This year’s ISTE 2010 (the conference formerly known as NECC) was a pretty different experience for me due to one decidedly different fact: I went as a (wait for it…) VENDOR more than as a speaker/learner. That doesn’t mean I didn’t learn some good stuff on the vendor floor in our PLP booth. But it does mean that my lens for this year’s conference comes not so much from my conversations in the Blogger’s Cafe (which, unfortunately, were mostly brief catching ups) or in the session halls (I only saw one) but from the evil dungeon (or in this case, attic) where ISTE shows its dark side.

I’m only half kidding.

I’ve reflected on the vendor floor at past ISTEs (NECCs) before, lamenting the oversized Best Buy bags and the gobs of swag people would carry around in them (99.87% of which is now in a landfill this year) and just trying to figure out how many meals for homeless folks you could buy with the money that’s represented there. In short, it’s not my favorite place during the conference. But Sheryl and I made the decision to have a presence this year, and I’m glad we did. We had more of an opportunity to talk to a wider cross section of educators from literally around the world and get some very different perspectives than I’ve ever had in the Cafe. The short story is that pretty much everyone is hurting right now, and there is a lot of frustration in general, but that people still want to do well by kids. It’s not all bad.

Yet, you can’t help but be taken in a bit by all the shiny new stuff that all the folks in the bright neon orange and green and blue shirts were hawking. (Thank goodness we nixed my idea for a tie-dyed PLP booth shirt pretty much as soon as I brought it up.) There were more SMART, black, IQ, vision, Promethean and insertyourtechynamehere boards than I thought possible. (There was also the lonely guy in a faded white button-down shirt spending most of the conference flipping through a magazine in front of a “cutting edge” dry erase board a couple booths up from us. Remember when?) There were clickers and booger-proof keyboards and video conferencing systems and security systems (oh, the security!) and all sorts of other stuff that probably won’t be on the vendor floor in five years. As one friend who stopped by the booth lamented, it was a sea of “buggy whips.” And it once again just felt like it was mostly all about teaching and very little about learning.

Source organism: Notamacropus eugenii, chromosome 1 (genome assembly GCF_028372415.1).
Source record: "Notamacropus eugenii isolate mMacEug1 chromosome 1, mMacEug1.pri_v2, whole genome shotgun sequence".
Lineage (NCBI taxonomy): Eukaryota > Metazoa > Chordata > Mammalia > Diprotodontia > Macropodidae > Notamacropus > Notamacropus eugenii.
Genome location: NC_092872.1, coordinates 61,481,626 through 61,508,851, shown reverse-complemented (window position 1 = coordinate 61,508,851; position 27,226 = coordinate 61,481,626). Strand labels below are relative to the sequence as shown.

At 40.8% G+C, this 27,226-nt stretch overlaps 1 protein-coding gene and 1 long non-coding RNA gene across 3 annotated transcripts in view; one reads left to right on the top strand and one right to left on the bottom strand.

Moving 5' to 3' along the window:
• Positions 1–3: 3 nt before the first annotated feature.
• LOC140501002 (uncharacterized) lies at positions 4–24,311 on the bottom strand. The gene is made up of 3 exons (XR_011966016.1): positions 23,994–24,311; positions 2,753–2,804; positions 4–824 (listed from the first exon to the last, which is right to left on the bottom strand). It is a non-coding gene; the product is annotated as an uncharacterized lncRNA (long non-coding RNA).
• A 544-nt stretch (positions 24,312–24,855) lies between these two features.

But here’s what struck me most during my 45 minutes of so of wanderings around the exhibit floor: Education. Is. Easy. Did you know this? Almost every toolsy vendor that I saw was pushing the “we can make it easy on you” button, as if students will simply be mesmerized (and, therefore compliant) if only we had the tools. When I was talking to Sylvia Martinez (who, thankfully, was a VENDOR with Generation Yes! as well), she said it felt like one of those Geico commercials…”So easy, even a teacher could do it.” Case in point, this poster flaunted by a software company that will remain nameless. I mean, seriously, look at that list. Online safety is easy. Differentiation is easy. STEM? Easy. And my personal favorite: “Teaching 21st Century Skills-Making it Fit in the School Day.” The irony is, dare I say it, oh, so easy. And the best part? If that easy thing isn’t enough to draw them in, well then, hell…let’s give ‘em some swag.

The good news? I bet at least 50 percent of the conference attendees didn’t even make it to the floor. At least I hope not.

From all accounts from folks who actually got to see some sessions this year, ISTE 2010 was as good if not better than the NECCs of yore. I’ve read a lot of great blog posts coming from sessions, heard of many being inspired by the great work that teachers are doing in their classrooms, and I know that on a very real level, I missed the best of the conference. It actually sounds like things moved a bit more this year as well in the grand scheme of things. Thanks to all of you who have worked so hard to capture it for us all. (And thanks to all of you who didn’t throw me under the bus for my VENDOR status this year.)

But my not so secret love/hate with this annual gathering continues unabated. When people ask me what yearly conference they should attend, there’s only one answer. We love EduCon not just because we get to spend a few days with friends new and old in a pretty special place. We love it, or at least I love it, because everyone who attends knows that the good stuff that happens in classrooms very rarely ends up on an exhibit floor, and because we know the problems and challenges of education and schooling aren’t going to be solved with free t-shirts and iPad raffles. We love it because our voices as educators (and students) in this conversation matter, and we get to use those voices in every session, for every idea.

We love it, in short, ’cause it isn’t easy at all.